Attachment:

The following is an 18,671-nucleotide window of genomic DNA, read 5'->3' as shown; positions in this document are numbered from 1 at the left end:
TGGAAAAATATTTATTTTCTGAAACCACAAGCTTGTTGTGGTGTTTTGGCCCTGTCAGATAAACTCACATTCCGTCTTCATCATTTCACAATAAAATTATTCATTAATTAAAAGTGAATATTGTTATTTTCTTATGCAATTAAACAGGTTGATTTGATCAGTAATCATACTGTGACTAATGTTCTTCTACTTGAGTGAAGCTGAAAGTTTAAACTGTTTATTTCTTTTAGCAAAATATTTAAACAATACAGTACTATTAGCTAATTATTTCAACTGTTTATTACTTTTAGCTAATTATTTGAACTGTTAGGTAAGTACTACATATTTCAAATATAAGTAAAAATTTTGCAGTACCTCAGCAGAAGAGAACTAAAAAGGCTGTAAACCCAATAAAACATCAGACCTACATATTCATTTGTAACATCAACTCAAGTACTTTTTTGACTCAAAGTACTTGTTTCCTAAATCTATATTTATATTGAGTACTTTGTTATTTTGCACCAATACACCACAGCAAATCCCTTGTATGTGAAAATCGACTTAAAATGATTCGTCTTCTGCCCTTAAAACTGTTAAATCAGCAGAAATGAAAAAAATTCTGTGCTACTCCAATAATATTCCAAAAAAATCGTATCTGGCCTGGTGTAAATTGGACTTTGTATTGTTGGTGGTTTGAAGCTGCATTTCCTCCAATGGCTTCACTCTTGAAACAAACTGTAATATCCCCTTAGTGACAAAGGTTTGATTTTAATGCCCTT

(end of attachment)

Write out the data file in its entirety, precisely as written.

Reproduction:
The following is an 18,671-nucleotide window of genomic DNA, read 5'->3' as shown; positions in this document are numbered from 1 at the left end:
TGGAAAAATATTTATTTTCTGAAACCACAAGCTTGTTGTGGTGTTTTGGCCCTGTCAGATAAACTCACATTCCGTCTTCATCATTTCACAATAAAATTATTCATTAATTAAAAGTGAATATTGTTATTTTCTTATGCAATTAAACAGGTTGATTTGATCAGTAATCATACTGTGACTAATGTTCTTCTACTTGAGTGAAGCTGAAAGTTTAAACTGTTTATTTCTTTTAGCAAAATATTTAAACAATACAGTACTATTAGCTAATTATTTCAACTGTTTATTACTTTTAGCTAATTATTTGAACTGTTAGGTAAGTACTACATATTTCAAATATAAGTAAAAATTTTGCAGTACCTCAGCAGAAGAGAACTAAAAAGGCTGTAAACCCAATAAAACATCAGACCTACATATTCATTTGTAACATCAACTCAAGTACTTTTTTGACTCAAAGTACTTGTTTCCTAAATCTATATTTATATTGAGTACTTTGTTATTTTGCACCAATACACCACAGCAAATCCCTTGTATGTGAAAATCGACTTAAAATGATTCGTCTTCTGCCCTTAAAACTGTTAAATCAGCAGAAATGAAAAAAATTCTGTGCTACTCCAATAATATTCCAAAAAAATCGTATCTGGCCTGGTGTAAATTGGACTTTGTATTGTTGGTGGTTTGAAGCTGCATTTCCTCCAATGGCTTCACTCTTGAAACAAACTGTAATATCCCCTTAGTGACAAAGGTTTGATTTTAATGCCCTT